· For donors.
Donors are often curious about the children born as a result of their donation. Under the law now, they will be able to find out from the clinic how many children were born as a result of their donation.
Will the child be legally mine? What do I put on the birth certificate?
When you and your partner have your treatment at a licensed fertility clinic, you are the legal parents of the child and should put your names on the birth certificate. The donor has no legal rights or financial responsibilities towards the child.
Can I reserve sperm for future siblings so my children have the same father?
You can if the sperm is available. This is something that you should discuss when you embark on the treatment. It is a good idea to check on the terms of consent, including how long the donor has agreed to their sperm or any embryos created from them being stored. Sperm, egg or embryo donors can be legally used in the treatment of up to 10 families. You may find it useful to discuss this with the counsellor or one of the Simply Fertility team.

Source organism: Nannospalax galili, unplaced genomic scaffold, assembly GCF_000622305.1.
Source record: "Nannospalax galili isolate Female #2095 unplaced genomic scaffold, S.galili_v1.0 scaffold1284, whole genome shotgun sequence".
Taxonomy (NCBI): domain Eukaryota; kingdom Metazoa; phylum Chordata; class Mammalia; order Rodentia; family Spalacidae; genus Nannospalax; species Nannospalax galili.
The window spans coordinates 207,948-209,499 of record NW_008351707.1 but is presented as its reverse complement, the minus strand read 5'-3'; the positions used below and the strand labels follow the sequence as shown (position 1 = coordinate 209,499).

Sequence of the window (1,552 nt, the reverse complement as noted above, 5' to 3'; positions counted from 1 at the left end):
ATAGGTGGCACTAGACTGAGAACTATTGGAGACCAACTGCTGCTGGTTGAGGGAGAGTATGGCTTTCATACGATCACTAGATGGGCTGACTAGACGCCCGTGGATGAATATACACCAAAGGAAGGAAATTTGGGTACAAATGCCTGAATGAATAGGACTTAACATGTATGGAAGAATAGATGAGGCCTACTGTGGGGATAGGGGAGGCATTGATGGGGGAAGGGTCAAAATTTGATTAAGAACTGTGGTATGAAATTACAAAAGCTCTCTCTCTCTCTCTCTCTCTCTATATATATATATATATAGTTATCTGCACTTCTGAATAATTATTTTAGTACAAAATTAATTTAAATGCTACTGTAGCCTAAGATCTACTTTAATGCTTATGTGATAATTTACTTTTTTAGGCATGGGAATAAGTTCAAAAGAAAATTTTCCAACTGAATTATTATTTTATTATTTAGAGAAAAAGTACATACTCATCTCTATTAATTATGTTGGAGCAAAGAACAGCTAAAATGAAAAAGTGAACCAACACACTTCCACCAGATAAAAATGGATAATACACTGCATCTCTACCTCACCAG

When should I tell my child about their origins and what should I say?
There are no hard and fast rules, but many experts say that it is better to start early, even before your child can talk or understand the facts of life. This allows you to become familiar with talking to your child about how they were conceived so that, by the time they are old enough to ask questions, it is already part of their life story.
Donors are encouraged to provide detailed information including a short description of themselves and a message of goodwill to any children conceived.